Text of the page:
By Graham K. Rogers
Samsung has its own Bendgate now, but in another display of its hypocrisy, it huffed and puffed, then cried foul, do the test again. I had a look at this new dent in the image that Samsung likes to paint, and a look back at Apple's own bendy iPhone problems which were created more in the mind of the press than in the lab.
It is a physical fact that if an object is long and thin, applying downwards pressure in the centre will cause it to flex. I have on my desk a pile of fairly thick books a plastic ball-pen, a CD case (from an old student project), a couple of hard disks and an iPhone 6. Starting with the books, these will bend quite easily with relatively small amounts of pressure. The pen takes a bit more, but with my two thumbs at about centre-point, it will flex a little, although the force required is much more than for the books.
That CD jewel case bends easily and the brittleness of the plastic tells me that only a little more would shower plastic shards all over my desk. For obvious reasons, I am reluctant to put too much pressure on the hard disks; but one has a fairly thick plastic case and this bends slightly, although took a lot of force; the other (from the same manufacturer) has a thinner case and curves slightly with much less pressure.
The iPhone? Again, I am reluctant to press too hard especially as this has already been proven to bend, although with more pressure than I could reasonably apply. Why repeat such an experiment? What happens in the lab, however, may not be quite the same as on the road.
I use that term deliberately, having seen the effects of collisions several times when I was a policeman (and having experienced them myself on a couple of occasions): the forces unleashed by such a coming together is beyond what many can envisage. No matter what arguments people put forward for not wearing seat-belts or crash helmets, you cannot beat the laws of physics; and a lab can never create the reality of life events.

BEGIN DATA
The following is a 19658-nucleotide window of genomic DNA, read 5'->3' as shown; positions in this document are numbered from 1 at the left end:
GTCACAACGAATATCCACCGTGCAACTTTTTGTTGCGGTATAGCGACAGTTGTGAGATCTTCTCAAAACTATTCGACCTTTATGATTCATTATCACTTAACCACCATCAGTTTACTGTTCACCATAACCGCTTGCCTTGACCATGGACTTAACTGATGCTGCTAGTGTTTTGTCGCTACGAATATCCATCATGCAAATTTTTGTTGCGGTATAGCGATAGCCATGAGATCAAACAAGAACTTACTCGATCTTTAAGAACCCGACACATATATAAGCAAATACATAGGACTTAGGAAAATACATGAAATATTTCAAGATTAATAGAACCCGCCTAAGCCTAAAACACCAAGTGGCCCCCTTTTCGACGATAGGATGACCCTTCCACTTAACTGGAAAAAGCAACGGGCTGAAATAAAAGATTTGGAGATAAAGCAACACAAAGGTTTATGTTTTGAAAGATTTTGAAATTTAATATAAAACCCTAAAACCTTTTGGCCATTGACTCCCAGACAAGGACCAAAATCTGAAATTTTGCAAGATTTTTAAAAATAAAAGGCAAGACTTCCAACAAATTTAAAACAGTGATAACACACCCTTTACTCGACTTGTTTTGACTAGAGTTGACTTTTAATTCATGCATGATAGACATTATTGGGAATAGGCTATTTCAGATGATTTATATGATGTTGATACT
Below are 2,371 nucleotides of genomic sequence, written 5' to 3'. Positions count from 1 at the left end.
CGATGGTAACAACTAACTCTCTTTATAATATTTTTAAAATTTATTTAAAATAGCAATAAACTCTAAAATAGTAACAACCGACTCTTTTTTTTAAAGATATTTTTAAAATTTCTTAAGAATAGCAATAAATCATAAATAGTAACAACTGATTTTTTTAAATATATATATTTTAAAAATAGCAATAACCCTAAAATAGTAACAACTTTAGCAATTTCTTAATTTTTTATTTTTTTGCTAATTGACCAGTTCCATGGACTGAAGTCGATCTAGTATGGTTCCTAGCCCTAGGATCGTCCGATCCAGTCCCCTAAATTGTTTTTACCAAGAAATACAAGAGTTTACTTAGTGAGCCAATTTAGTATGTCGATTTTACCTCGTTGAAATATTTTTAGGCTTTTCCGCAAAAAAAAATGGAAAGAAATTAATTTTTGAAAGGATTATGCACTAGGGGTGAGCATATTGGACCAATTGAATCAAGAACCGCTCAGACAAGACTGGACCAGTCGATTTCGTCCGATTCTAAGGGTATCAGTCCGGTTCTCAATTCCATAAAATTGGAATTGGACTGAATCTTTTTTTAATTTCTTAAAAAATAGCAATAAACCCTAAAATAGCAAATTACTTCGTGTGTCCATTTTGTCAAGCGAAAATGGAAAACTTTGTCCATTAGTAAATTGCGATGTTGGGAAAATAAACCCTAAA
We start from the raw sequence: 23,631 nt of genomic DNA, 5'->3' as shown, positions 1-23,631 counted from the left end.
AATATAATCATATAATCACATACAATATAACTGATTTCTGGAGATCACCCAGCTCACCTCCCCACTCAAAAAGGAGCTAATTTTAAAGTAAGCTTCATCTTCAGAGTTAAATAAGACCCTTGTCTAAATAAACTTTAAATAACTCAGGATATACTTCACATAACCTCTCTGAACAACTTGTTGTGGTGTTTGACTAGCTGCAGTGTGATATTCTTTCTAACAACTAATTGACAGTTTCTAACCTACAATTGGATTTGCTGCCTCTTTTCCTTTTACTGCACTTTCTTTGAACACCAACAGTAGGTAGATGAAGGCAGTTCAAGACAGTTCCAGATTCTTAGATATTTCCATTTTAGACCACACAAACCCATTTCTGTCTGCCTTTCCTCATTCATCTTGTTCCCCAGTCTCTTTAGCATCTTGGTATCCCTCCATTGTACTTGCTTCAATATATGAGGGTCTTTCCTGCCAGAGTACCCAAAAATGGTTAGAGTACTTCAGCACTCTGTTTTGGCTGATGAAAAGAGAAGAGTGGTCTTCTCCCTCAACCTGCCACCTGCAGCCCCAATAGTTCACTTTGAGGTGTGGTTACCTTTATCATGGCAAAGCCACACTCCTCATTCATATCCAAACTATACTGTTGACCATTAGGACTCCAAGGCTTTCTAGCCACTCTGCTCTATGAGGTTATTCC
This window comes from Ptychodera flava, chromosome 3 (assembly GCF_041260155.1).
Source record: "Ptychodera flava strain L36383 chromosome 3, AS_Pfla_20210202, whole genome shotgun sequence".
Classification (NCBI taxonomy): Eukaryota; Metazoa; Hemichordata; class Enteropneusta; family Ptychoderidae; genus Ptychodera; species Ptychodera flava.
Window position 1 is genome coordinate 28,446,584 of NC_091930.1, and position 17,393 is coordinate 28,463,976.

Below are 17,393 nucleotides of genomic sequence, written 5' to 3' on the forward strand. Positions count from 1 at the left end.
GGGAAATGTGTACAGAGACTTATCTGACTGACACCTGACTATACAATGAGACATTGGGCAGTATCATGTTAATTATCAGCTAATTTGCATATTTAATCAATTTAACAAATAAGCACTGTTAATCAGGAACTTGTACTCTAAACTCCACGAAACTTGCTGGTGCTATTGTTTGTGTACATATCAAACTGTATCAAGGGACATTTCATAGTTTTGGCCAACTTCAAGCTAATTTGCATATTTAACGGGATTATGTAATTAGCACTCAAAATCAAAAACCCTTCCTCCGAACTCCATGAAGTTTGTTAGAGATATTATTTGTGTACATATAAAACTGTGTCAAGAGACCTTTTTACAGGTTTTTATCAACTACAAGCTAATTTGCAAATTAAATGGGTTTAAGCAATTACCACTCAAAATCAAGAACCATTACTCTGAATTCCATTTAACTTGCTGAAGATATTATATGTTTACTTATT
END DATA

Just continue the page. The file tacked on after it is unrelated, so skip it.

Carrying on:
Aware that the iPhone 6 might bend if sufficient pressure were applied, when I took delivery I took careful note of the theories put forward at the time. It was suggested that an iPhone, sideways in a pocket might have sufficient force applied if the garment were too tight, I have never found the device to slip that way round: it always sits vertically in my pockets.
I have some jeans which are way too tight for me. Even when wearing respectable work clothes, if I sit down the cloth is taut. There were a few (9) complaints about bending initially. There were probably more. Five months later, with all the day to day abuse, there is no evidence of any bending on my phone. I have dropped it a number of times, but (lucky me) no breaks, just some minor denting on the corners; and a single, shallow scratch on the glass screen.
That the early iPhone 6 Plus (which I do not have) did bend is beyond doubt and as ever, much was made of this, with a host of articles that can be found via Google ("iPhone 6", "bend"). Among those I found are:
- Opinion: Why the iPhone 6 bends and why it wouldn't be an issue if Apple addressed it properly (Dom Esposito, 9to5 Mac);
- Goodbye bendgate: Here's how to fix your bent iPhone 6, iPhone 6 Plus [Video] (Anu Passary, TechTimes);
- iPhone 6 bending: Common sense for an uncommon problem (Ross Rubin, VentureBeat);
- My name is Dan and I had a bent iPhone (Dan Rubin, The Verge).